But Pryor was best known for his searing analysis of race relations. He was honored by the Kennedy Center with the first Mark Twain Prize for American humor. … The comedian was poignant in his remarks to a Washington Post reporter shortly after winning the honor: “I’m a pioneer. That’s my contribution. I broke barriers for black comics. I was being Richard Pryor; that was me on that stage. But I was on drugs at the time.”

He told the Post: “The drugs didn’t make me funny. God made me funny. The drugs kept me up in my imagination. But I felt … pathetic afterward.”

Call this a missed opportunity. I wonder if this sensitive subject is a job for However, I have to admit: How can anyone write about this topic without quoting many of Pryor’s most famous routines on topics such as these? And how do you do that in a public newspaper?

“God made me funny”? Is that a statement of thanksgiving or anger or both?

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From our “no comment” department

OK, you can click here. Then please click here. Thank you. I’ve said what I have to say.

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Here ye go again

1127lgWait a minute. Have the malls already been turned into little fake islands of New England? Is it already that time of year?

Methinks that this punchy little story by Richard N. Ostling of the Associated Press officially represents the starting bell for that season most beloved to merchants and lawyers — The Holidays.

Yes, the Christmas wars are getting off to a very early start.

“Wordless instrumental music”? Saints preserve us!

Communities and courts have long fielded protests against municipal creche displays and school Nativity pageants, based on strict views of church-state separation and sensitivity toward religious minorities. In recent years, however, local disputes have extended to carol singing, wordless instrumental music, Christmas trees and decorations, classroom visits by Santa Claus, distribution of Christmas-themed cards and gifts, “Merry Christmas!” greetings and designation of Christmas on official calendars.

This week, the Alliance Defense Fund, a Christian legal group based in Scottsdale, Ariz., announced that its 800 cooperating attorneys have volunteered to handle without fee complaints about “improper attempts to censor the celebration of Christmas in schools and on public property.”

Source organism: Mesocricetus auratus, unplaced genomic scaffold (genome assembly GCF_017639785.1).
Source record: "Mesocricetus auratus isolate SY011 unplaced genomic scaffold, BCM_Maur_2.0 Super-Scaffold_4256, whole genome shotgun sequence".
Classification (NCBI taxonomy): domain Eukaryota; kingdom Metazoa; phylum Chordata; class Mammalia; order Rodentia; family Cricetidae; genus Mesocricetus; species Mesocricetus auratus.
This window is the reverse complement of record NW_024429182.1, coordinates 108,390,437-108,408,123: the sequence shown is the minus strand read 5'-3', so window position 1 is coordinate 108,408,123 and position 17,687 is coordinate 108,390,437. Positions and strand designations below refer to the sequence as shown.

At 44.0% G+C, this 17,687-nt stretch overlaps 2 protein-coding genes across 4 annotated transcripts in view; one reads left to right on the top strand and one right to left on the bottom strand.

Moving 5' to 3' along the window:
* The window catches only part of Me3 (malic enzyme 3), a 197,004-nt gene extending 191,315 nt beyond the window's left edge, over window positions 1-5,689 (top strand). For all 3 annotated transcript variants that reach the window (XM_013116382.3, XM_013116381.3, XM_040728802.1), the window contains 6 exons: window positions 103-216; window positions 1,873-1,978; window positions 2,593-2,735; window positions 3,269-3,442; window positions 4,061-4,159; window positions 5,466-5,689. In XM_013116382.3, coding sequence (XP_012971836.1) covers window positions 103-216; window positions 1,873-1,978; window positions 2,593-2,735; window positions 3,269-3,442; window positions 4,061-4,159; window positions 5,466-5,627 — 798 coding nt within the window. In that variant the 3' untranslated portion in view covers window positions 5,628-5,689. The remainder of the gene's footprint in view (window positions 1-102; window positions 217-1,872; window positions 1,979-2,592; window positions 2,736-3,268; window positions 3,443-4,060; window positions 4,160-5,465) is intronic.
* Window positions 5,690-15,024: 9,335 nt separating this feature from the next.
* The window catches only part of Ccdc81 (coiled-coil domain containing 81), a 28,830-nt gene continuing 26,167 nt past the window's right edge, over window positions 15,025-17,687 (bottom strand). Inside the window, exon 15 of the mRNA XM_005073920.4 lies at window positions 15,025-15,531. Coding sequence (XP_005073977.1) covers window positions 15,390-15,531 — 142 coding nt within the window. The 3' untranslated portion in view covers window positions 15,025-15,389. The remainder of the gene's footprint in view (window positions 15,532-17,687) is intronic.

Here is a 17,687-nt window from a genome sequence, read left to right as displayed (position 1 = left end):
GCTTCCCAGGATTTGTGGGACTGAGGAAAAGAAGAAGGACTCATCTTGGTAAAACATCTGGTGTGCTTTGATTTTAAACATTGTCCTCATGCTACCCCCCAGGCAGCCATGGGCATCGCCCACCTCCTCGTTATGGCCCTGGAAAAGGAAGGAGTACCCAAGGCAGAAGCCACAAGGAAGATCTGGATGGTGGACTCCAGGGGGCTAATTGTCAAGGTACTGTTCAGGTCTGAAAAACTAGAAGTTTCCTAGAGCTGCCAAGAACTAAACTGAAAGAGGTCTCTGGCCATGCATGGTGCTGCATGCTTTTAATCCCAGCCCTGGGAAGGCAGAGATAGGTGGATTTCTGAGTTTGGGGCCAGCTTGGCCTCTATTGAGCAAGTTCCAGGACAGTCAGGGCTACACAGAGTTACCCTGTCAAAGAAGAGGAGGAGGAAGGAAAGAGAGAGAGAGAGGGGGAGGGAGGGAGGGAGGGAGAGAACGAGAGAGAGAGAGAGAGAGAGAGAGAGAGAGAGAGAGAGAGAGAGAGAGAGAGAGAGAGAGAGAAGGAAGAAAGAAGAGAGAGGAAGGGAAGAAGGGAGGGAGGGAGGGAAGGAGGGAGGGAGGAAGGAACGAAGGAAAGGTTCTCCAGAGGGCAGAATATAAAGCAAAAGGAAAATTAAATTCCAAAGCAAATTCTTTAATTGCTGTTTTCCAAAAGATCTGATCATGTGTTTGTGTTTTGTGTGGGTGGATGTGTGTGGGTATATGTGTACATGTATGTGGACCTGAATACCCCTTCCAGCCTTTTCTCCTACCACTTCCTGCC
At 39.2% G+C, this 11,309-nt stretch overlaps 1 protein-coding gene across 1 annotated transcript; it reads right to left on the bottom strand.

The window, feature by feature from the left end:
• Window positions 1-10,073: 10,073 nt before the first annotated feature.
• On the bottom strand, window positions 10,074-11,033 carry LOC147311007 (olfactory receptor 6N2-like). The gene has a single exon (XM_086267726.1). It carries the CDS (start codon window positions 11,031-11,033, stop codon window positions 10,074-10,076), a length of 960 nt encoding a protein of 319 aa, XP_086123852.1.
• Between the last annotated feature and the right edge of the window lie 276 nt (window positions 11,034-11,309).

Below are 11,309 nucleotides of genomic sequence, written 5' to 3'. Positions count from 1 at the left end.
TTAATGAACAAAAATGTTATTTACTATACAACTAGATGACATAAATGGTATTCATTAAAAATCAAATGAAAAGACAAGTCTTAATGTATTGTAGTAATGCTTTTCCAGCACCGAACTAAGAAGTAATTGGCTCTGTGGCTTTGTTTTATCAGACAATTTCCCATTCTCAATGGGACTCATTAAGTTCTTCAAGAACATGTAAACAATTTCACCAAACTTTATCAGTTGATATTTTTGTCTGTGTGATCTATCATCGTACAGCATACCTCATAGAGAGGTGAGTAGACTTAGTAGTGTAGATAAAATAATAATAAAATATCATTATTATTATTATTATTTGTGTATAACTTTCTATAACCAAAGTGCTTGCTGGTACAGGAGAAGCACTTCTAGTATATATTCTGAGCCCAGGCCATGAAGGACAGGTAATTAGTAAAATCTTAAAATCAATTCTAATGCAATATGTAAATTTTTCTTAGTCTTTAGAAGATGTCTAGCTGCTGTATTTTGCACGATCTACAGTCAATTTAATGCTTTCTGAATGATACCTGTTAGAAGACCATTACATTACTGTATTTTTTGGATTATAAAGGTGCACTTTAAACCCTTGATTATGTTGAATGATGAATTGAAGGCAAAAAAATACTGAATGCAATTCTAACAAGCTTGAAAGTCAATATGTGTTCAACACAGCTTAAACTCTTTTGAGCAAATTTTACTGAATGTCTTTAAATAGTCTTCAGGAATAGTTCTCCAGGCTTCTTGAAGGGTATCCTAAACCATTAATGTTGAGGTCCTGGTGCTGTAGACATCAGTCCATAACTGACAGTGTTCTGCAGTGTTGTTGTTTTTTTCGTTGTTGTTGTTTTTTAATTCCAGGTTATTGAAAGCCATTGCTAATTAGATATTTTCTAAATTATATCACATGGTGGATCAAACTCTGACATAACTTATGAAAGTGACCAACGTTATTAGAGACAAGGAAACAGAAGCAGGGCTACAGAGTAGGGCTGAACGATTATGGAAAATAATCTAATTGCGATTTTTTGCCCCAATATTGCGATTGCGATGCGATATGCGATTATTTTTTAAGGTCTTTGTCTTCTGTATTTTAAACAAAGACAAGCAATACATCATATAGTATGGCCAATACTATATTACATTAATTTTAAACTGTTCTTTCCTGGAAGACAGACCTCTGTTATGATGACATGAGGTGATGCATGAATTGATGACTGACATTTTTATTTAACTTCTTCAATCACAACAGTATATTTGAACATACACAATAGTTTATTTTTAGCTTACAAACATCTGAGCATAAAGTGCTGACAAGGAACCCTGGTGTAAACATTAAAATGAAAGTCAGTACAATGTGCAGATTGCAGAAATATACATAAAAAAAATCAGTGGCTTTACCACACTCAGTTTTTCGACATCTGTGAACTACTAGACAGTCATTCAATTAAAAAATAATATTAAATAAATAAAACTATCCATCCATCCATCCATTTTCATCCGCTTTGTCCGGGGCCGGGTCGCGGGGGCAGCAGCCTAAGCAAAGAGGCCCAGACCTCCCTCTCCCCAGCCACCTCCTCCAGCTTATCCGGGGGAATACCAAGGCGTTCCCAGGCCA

Truth be told, there are valid issues at stake here. I know that. But I do wish that more churches would put more effort into actually marking Advent (or Nativity Lent, in the East) and then actually celebrating Christmas — all 12 days of it after Dec. 25 — in their own homes, in their own sanctuaries, on their own property and, in ways that are completely legal, by caroling and greeting people in the public square. Just do it.

And if you want to laugh to keep from crying, dig out a copy — used ones right here — of the classic Away with the Manger by an evangelical wise guy named Chris Fabry. My favorite moment is when the angry Christians march toward the town square, led by a U.S. Marine, who helps them belt out this military-style chant:

You can’t take our holiday!
It’s in our heart and here to stay!
Sound off!
Sound off!

I think you get the idea.

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Idol word haunts copy desk

olnmI am still catching up after the Tennessee tour, so here is another quick post saved from earlier in the week.

I need to offer a mega-hat tip to Amy Wellborn on this next one, pointing to the blog of her husband, Michael Dubruiel. It seems that someone at the Herald News copy desk in suburban Chicago messed up — big time.

If you click here, you will see the story and a repaired headline that says:

A visit from Our Lady

* Virgin Mary: Local parish is host to 33-foot statue for 2 weeks

The story is a pretty plain description of strange goings-on among the exotic local Catholic natives. Nothing really spectacular.

Our Lady of the New Millennium, a 33-foot, 8,400-pound statue of the Virgin Mary[,] began a two-week stay at St. Mary Immaculate parish. … The statue, commissioned in 1984 by Carl Demma, who has since passed away, is meant to be a statue of Mary, the mother of Jesus. The statue was completed in 1999 and by Oct. 2003 had visited over 170 parishes.

There’s one strange phrase there: “is meant to be.” But what caught the eye of Welborn and Dubruiel was the original headline for this story, which now exists only in Catholic bloggerland. Hang on, because it was a doozy.